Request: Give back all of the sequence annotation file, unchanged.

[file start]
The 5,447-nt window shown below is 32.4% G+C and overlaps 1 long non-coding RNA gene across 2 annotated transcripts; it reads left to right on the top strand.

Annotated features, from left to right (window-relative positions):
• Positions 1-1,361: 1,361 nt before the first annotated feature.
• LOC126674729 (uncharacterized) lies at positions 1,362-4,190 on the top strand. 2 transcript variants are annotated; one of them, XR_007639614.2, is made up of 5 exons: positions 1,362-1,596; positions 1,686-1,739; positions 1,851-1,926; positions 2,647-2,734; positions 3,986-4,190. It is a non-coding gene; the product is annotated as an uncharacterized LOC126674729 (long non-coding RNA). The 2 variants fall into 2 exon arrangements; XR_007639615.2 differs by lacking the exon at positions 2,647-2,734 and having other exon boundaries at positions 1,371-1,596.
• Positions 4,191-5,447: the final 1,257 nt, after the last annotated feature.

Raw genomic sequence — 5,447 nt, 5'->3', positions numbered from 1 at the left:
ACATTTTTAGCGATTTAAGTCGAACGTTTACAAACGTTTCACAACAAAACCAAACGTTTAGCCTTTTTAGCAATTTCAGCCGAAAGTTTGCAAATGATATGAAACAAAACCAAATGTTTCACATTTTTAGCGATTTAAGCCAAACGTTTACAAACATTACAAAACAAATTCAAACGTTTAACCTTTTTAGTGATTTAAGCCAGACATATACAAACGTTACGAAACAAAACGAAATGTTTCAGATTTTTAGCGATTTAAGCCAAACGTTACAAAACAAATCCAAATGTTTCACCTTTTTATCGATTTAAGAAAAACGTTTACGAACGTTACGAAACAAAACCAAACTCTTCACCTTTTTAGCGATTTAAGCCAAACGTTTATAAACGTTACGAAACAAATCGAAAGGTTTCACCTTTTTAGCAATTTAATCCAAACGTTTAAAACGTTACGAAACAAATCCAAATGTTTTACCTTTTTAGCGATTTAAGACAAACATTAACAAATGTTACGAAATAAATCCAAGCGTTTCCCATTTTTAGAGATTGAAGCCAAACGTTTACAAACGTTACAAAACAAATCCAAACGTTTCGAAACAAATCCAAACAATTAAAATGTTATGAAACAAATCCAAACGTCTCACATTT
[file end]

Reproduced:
The 5,447-nt window shown below is 32.4% G+C and overlaps 1 long non-coding RNA gene across 2 annotated transcripts; it reads left to right on the top strand.

Annotated features, from left to right (window-relative positions):
• Positions 1-1,361: 1,361 nt before the first annotated feature.
• LOC126674729 (uncharacterized) lies at positions 1,362-4,190 on the top strand. 2 transcript variants are annotated; one of them, XR_007639614.2, is made up of 5 exons: positions 1,362-1,596; positions 1,686-1,739; positions 1,851-1,926; positions 2,647-2,734; positions 3,986-4,190. It is a non-coding gene; the product is annotated as an uncharacterized LOC126674729 (long non-coding RNA). The 2 variants fall into 2 exon arrangements; XR_007639615.2 differs by lacking the exon at positions 2,647-2,734 and having other exon boundaries at positions 1,371-1,596.
• Positions 4,191-5,447: the final 1,257 nt, after the last annotated feature.

Raw genomic sequence — 5,447 nt, 5'->3', positions numbered from 1 at the left:
ACATTTTTAGCGATTTAAGTCGAACGTTTACAAACGTTTCACAACAAAACCAAACGTTTAGCCTTTTTAGCAATTTCAGCCGAAAGTTTGCAAATGATATGAAACAAAACCAAATGTTTCACATTTTTAGCGATTTAAGCCAAACGTTTACAAACATTACAAAACAAATTCAAACGTTTAACCTTTTTAGTGATTTAAGCCAGACATATACAAACGTTACGAAACAAAACGAAATGTTTCAGATTTTTAGCGATTTAAGCCAAACGTTACAAAACAAATCCAAATGTTTCACCTTTTTATCGATTTAAGAAAAACGTTTACGAACGTTACGAAACAAAACCAAACTCTTCACCTTTTTAGCGATTTAAGCCAAACGTTTATAAACGTTACGAAACAAATCGAAAGGTTTCACCTTTTTAGCAATTTAATCCAAACGTTTAAAACGTTACGAAACAAATCCAAATGTTTTACCTTTTTAGCGATTTAAGACAAACATTAACAAATGTTACGAAATAAATCCAAGCGTTTCCCATTTTTAGAGATTGAAGCCAAACGTTTACAAACGTTACAAAACAAATCCAAACGTTTCGAAACAAATCCAAACAATTAAAATGTTATGAAACAAATCCAAACGTCTCACATTT